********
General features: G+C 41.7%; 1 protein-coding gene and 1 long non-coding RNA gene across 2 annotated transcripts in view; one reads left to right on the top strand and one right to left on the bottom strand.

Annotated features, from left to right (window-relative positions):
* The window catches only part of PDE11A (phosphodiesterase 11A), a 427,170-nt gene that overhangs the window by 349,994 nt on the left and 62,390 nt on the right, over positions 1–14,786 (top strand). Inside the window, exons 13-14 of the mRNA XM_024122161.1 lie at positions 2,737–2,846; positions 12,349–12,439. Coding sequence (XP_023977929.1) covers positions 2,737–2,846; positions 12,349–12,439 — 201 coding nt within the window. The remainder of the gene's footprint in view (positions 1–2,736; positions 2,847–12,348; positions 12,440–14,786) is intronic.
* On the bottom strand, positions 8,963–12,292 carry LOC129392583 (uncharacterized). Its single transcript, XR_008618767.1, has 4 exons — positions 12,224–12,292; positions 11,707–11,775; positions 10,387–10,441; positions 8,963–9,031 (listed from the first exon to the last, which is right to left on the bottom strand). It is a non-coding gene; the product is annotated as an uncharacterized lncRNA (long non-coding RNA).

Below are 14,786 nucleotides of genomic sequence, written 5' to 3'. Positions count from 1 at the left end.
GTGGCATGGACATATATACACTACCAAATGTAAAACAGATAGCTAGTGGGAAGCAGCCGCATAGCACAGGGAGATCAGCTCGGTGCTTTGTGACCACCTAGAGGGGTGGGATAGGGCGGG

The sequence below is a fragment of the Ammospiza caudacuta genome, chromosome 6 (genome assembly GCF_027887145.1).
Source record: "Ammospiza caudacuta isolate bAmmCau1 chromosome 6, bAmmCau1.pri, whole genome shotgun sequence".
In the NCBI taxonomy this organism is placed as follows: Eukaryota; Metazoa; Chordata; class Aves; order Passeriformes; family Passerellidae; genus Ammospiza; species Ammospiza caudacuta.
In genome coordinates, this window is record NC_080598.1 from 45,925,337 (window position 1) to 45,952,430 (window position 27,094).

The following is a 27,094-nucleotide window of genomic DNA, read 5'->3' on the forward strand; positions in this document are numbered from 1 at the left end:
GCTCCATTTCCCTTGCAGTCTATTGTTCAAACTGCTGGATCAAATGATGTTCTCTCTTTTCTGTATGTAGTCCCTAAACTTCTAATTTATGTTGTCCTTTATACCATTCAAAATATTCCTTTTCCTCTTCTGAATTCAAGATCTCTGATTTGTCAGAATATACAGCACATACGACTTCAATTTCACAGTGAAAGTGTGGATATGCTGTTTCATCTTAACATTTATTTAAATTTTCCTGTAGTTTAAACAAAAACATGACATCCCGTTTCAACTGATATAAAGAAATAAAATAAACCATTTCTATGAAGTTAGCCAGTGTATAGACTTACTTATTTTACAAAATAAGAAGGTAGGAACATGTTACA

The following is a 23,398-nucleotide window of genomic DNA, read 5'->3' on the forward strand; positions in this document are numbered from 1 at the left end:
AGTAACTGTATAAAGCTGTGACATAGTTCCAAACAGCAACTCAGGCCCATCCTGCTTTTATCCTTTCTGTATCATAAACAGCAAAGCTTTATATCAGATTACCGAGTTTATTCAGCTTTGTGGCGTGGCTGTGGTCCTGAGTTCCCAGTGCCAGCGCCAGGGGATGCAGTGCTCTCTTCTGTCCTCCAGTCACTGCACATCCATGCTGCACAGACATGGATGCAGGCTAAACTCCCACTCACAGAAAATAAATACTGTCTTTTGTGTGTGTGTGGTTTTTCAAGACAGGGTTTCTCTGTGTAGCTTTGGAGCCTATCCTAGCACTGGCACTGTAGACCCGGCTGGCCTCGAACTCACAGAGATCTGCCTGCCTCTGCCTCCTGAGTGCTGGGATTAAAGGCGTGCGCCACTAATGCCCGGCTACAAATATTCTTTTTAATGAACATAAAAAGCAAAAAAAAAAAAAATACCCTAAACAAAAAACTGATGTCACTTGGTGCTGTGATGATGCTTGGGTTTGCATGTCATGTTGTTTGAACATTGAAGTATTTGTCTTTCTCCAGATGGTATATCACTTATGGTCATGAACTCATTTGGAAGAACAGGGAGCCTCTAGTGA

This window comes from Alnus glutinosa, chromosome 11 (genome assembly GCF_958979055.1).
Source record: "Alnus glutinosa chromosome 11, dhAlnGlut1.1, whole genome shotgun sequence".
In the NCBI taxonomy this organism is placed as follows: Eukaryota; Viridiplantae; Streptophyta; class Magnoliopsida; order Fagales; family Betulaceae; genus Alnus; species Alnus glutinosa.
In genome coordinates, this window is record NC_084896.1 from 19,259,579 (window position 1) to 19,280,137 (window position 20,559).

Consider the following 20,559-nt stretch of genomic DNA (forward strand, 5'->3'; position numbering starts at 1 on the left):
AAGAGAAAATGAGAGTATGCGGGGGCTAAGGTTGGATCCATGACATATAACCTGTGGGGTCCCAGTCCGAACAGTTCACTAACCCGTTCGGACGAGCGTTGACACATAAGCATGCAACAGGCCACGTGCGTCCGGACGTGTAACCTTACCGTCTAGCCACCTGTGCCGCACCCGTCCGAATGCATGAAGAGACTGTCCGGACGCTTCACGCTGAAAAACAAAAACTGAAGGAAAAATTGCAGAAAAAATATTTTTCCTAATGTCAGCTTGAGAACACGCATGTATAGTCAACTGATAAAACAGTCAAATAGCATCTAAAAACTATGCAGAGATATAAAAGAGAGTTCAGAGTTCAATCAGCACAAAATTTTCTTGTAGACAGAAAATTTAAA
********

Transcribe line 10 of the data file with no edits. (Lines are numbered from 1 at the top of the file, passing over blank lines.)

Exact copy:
In genome coordinates, this window is record NC_080598.1 from 45,925,337 (window position 1) to 45,952,430 (window position 27,094).